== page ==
activity Anabaptists authority became began Calvin Calvinists Cardinal Catholic Catholicism CHAP chapter character Charles Christ Christendom Christian Church civilization classical clergy council Council of Trent death desired devoted doctrine duke ecclesiastical Edict of Worms Emperor Empire England English Erasmus Europe faith Florence forces France French friar gave Geneva Germany Geschichte gradually Greek heresy heretics History Huguenots humanism humanists ideas imperial important individual influence Inquisition Italian Italian literature Italy Jesuits king land later Latin leader literature lived Loyola Luther Lutheran medieval ment Middle Ages moral movement mysticism Netherlands nobles painters painting Papacy papal papal curia passion peasants peninsula Petrarch Philip political Pope possessions princes Protestant Revolution Protestantism reform religion religious Renaissance result revival Roman Rome ruler scholars scholasticism secular sixteenth century social society soul Spain Spanish spirit things thought tion towns translated Turks University Venice writings Zwingli
Page 427 - They made converts in regions which neither avarice nor curiosity had tempted any of their countrymen to enter: and preached and disputed in tongues of which no other native of the West understood a word.
Page 69 - Despotism . . . fostered in the highest degree the individuality not only of the tyrant or Condottiere himself, but also of the men whom he protected or used as his tools—the secretary, minister, poet, and companion.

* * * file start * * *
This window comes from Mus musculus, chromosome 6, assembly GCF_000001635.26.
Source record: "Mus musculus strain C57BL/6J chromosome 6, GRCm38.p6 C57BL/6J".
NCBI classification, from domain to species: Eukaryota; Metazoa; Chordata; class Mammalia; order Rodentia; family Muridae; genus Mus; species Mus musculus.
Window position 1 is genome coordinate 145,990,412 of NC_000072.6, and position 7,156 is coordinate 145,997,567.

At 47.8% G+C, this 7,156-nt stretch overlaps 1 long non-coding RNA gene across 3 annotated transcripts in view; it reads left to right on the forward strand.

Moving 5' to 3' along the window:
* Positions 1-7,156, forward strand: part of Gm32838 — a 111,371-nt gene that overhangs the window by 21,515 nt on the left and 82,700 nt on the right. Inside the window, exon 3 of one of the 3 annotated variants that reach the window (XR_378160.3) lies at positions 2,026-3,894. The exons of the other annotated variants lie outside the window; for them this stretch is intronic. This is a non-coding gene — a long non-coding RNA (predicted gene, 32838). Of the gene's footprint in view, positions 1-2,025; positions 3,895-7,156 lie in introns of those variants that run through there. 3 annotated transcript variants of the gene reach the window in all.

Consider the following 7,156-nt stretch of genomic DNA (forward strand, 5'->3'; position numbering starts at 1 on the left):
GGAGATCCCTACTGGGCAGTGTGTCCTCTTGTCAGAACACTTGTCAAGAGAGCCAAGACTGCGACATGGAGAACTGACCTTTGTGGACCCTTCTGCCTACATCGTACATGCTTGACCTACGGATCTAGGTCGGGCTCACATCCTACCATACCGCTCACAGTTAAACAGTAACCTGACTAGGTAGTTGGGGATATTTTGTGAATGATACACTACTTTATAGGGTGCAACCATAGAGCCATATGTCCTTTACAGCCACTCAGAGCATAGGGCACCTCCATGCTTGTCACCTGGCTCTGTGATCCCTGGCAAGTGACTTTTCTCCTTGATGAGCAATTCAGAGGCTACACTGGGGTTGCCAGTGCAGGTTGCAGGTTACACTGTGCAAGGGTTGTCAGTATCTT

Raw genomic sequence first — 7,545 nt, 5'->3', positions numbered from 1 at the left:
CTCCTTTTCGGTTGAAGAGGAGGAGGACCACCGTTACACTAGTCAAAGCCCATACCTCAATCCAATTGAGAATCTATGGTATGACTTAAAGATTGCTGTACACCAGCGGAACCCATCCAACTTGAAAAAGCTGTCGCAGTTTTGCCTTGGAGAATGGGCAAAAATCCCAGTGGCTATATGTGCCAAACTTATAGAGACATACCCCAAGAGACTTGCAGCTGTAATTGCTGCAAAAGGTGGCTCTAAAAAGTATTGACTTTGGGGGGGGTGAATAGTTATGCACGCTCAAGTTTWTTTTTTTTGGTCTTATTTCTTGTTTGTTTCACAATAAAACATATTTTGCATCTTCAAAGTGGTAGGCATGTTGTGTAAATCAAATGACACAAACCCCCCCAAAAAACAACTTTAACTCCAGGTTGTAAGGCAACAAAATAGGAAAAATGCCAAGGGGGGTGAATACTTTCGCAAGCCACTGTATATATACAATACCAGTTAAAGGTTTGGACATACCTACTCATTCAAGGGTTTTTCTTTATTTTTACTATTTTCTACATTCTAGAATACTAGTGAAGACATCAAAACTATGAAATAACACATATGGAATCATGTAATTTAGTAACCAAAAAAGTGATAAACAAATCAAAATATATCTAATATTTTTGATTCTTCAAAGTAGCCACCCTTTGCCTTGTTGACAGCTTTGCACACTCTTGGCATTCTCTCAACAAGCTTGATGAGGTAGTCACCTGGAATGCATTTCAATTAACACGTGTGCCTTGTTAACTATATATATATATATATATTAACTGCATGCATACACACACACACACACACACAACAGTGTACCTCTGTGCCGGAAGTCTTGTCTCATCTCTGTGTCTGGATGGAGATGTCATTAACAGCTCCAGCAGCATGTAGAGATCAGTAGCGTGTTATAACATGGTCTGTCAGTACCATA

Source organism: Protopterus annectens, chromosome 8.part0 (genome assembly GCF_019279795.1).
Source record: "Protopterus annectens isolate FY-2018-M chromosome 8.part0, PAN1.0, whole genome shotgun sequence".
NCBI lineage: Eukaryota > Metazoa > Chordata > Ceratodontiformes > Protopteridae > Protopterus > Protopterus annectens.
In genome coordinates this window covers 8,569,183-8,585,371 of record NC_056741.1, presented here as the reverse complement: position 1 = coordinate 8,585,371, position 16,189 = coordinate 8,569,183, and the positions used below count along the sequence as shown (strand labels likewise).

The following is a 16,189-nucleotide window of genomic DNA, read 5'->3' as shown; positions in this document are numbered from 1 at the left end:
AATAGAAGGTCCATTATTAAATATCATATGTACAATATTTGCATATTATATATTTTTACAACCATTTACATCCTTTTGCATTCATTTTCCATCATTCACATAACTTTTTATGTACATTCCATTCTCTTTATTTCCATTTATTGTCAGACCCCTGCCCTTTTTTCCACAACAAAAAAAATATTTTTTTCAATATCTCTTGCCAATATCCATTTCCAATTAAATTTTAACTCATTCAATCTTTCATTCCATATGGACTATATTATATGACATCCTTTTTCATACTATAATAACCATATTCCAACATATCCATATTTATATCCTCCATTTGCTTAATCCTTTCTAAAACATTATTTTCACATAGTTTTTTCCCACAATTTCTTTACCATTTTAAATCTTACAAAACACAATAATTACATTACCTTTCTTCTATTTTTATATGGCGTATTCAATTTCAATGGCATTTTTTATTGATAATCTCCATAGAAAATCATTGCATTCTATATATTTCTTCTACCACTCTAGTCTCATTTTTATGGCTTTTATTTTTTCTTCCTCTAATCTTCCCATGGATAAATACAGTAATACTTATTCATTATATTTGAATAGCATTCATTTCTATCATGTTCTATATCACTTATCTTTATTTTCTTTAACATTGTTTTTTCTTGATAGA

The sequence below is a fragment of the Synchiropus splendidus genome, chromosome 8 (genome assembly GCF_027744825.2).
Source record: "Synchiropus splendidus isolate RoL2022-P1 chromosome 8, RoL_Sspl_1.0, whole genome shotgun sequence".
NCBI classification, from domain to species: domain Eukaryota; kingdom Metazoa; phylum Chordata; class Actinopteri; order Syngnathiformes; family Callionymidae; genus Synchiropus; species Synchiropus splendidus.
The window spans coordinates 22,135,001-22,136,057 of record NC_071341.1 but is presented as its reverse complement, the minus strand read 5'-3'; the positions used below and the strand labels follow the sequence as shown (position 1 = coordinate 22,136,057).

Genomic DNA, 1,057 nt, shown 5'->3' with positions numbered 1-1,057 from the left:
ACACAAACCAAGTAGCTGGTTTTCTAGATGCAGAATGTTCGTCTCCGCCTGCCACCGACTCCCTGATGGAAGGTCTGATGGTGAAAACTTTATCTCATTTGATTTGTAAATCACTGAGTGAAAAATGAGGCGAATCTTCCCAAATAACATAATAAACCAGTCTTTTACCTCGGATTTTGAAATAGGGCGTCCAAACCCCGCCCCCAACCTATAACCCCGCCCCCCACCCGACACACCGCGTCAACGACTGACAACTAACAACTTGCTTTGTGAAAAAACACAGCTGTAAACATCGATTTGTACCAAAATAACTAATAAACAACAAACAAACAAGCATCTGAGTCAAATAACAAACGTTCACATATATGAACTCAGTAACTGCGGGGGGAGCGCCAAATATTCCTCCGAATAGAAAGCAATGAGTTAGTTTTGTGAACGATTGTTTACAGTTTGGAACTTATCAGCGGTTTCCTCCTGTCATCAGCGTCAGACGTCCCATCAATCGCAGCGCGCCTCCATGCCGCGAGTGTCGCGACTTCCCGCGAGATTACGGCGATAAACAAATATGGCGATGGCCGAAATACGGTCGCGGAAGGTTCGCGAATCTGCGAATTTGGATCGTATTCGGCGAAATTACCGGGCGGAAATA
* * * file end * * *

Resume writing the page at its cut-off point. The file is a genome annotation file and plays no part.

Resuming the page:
Page 95 - Michelangelo came, with a genius spiritualised by the reverie of the middle age, penetrated by its spirit of inwardness and introspection...
Page 109 - I seemed to find myself as it were in some strange part of the universe which was neither wholly of the baseness of earth, nor wholly of the serenity of Heaven, but by the grace of God I seemed lifted in a mystic manner from this lower towards that upper sphere.
Page 85 - I have read and re-read, not once, but a thousand times ; not cursorily, but studiously, intently, bringing to them the best powers of my mind. I tasted in the morning, and digested at night ; I quaffed as a boy, to ruminate as an old man. These works have become so familiar to me that they cling not to my memory merely, but to the very marrow of my bones...
Page 349 - Theol. Studien und Kritiken, 1851, " Johann Denck und sein Biichlein vom Gesetz," p. 154. 2 Letter to (Ecolampadius, quoted by Keller, " Ein Apostel," p. 252. the Word of God which is living, powerful, eternal, free and independent of all elements of this world : for as it is God Himself, so is it spirit and not letter, and written without pen and paper, so that it can never more be blotted out."1 He took the side of his sect as to adult baptism, but it was a matter on which he laid no stress.
Page 80 - how the soul of man, lost in the mazes of life and defeated by the fierceness of its own passions, can learn its peril, escape from the stain and power of sin, and enter into perfect blessedness...
Page 71 - And let the counsel of thine own heart stand: for there is no man more faithful unto thee than it. For a man's mind is sometime wont to tell him more than seven watchmen, that sit above in a high tower.